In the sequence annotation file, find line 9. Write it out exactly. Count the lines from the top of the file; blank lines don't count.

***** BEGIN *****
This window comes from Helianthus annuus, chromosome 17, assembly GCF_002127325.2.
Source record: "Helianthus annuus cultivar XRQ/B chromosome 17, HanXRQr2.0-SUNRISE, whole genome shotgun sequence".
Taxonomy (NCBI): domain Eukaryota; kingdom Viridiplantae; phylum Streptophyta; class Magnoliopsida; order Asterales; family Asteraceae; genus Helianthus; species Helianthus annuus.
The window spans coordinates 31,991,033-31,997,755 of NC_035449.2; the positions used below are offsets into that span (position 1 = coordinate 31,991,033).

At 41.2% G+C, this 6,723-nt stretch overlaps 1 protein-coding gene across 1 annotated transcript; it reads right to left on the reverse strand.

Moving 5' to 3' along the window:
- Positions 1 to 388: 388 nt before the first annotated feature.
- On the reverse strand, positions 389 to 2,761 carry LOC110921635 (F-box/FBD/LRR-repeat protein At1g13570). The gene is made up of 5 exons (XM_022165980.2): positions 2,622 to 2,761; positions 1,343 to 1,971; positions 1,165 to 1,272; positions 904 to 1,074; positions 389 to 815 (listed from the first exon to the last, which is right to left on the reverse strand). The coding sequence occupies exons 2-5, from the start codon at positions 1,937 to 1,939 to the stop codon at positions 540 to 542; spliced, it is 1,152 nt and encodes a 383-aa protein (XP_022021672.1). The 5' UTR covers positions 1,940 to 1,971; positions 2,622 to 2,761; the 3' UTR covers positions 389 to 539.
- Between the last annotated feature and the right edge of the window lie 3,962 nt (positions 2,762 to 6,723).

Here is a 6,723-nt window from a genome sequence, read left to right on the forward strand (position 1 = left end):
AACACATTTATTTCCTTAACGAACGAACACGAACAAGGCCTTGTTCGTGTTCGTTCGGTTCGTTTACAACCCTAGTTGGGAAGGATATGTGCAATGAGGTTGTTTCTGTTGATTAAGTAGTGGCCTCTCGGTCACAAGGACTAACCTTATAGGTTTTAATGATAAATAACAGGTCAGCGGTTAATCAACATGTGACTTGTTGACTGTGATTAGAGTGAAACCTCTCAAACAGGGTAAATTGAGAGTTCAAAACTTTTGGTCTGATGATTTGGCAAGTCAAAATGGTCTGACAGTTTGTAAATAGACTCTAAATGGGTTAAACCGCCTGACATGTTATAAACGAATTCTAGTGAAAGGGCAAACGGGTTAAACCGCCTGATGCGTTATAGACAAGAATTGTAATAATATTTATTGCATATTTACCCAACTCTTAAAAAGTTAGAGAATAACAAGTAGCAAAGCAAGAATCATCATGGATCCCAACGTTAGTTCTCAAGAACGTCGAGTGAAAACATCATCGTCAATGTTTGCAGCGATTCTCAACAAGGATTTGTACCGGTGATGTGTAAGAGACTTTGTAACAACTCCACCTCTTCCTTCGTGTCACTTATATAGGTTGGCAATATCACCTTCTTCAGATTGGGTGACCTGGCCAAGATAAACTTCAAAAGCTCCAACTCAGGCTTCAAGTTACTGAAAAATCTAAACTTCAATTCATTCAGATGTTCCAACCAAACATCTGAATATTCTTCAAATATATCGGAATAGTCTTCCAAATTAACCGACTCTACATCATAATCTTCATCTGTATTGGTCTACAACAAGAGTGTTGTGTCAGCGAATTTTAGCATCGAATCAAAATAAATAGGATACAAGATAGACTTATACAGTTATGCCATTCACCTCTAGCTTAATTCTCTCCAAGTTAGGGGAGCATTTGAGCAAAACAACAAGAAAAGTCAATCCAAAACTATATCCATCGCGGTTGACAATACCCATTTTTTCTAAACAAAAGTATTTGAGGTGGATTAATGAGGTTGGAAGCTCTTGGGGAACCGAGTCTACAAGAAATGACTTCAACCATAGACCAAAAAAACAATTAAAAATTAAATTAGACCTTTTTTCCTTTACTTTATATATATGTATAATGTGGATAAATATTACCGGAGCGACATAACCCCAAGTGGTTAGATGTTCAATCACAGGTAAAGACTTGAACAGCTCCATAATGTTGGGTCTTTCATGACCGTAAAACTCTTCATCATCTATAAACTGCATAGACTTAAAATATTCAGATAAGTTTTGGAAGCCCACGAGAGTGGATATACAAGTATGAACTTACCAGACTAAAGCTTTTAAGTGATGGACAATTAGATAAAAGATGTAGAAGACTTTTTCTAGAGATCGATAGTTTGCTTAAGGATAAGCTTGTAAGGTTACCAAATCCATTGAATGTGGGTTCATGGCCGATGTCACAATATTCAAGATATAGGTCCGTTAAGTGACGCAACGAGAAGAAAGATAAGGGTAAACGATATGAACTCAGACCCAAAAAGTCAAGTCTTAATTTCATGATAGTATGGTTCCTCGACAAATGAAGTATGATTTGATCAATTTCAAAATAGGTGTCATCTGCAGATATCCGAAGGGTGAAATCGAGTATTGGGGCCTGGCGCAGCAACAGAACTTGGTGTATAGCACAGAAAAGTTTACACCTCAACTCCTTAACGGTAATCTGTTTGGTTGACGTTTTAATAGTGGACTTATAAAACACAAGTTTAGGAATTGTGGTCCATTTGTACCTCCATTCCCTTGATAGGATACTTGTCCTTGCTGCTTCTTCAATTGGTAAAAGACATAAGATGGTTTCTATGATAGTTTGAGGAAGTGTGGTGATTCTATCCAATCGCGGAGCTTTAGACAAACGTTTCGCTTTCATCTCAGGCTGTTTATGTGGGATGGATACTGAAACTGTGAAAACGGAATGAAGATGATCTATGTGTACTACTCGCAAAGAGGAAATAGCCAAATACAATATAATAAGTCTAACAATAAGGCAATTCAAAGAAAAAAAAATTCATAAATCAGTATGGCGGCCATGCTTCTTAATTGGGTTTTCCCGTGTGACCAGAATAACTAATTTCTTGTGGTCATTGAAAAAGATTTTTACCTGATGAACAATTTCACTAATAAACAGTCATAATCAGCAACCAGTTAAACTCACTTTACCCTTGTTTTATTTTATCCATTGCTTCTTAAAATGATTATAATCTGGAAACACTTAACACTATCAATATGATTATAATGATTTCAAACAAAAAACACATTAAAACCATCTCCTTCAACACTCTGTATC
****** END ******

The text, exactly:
- Between the last annotated feature and the right edge of the window lie 3,962 nt (positions 2,762 to 6,723).